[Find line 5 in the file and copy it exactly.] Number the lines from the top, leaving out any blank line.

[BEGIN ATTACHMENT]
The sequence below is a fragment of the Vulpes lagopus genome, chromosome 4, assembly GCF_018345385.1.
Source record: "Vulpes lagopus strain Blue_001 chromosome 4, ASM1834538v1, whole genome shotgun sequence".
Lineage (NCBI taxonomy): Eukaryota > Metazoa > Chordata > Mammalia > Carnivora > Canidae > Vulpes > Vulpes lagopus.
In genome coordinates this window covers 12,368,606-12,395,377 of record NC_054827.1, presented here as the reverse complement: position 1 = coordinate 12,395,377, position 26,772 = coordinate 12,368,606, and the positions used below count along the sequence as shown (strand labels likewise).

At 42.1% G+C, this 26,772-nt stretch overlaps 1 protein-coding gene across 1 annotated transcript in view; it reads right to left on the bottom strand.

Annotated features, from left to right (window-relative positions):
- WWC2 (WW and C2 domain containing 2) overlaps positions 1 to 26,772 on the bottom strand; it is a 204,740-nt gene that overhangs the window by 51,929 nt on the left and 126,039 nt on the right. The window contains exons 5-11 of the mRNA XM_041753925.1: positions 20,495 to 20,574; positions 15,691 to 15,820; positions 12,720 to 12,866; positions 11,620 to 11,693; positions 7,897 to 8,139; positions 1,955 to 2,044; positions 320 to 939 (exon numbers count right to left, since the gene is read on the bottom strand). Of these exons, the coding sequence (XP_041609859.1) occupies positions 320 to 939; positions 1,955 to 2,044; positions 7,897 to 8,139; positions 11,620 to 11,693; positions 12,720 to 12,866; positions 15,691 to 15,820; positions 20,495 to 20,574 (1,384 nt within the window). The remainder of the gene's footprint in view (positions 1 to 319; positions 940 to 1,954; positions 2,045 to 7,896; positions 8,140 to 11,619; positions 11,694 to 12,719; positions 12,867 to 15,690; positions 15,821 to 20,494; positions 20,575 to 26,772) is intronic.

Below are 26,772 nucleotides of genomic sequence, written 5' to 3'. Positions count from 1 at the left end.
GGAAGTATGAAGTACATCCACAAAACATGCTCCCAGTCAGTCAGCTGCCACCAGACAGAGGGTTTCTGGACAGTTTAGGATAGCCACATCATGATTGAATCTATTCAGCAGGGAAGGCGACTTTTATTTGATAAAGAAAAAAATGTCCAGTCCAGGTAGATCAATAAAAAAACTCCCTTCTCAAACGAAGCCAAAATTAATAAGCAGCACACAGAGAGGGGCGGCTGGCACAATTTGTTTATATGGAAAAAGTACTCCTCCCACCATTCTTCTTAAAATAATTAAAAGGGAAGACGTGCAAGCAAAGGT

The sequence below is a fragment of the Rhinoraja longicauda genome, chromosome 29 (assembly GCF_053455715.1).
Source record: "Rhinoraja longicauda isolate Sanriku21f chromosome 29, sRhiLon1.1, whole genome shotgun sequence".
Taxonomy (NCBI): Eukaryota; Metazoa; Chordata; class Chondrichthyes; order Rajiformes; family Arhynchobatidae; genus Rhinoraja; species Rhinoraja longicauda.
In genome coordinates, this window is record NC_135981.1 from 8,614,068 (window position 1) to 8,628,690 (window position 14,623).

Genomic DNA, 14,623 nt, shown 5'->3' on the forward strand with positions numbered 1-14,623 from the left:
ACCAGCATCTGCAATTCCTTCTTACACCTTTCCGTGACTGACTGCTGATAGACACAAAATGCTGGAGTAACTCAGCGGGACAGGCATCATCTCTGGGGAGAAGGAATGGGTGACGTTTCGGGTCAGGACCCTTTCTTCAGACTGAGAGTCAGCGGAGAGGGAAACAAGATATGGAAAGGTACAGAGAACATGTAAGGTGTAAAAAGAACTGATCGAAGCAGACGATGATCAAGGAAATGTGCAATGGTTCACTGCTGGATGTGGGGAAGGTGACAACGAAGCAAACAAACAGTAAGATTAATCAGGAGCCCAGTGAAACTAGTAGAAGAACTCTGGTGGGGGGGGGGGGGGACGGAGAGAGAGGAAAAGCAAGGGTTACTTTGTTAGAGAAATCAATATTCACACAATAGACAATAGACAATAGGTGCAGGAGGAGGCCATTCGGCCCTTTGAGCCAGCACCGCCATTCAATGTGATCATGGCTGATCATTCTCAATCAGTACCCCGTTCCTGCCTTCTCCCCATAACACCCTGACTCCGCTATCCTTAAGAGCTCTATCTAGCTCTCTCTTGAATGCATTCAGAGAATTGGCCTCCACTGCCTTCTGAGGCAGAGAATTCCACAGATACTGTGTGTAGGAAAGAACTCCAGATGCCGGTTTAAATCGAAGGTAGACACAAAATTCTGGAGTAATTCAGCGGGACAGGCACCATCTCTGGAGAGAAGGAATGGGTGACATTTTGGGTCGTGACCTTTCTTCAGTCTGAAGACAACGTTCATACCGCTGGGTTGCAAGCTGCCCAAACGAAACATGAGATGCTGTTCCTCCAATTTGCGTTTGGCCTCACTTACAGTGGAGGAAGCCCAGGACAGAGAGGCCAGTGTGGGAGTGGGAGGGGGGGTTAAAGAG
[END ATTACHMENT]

At 42.1% G+C, this 26,772-nt stretch overlaps 1 protein-coding gene across 1 annotated transcript in view; it reads right to left on the bottom strand.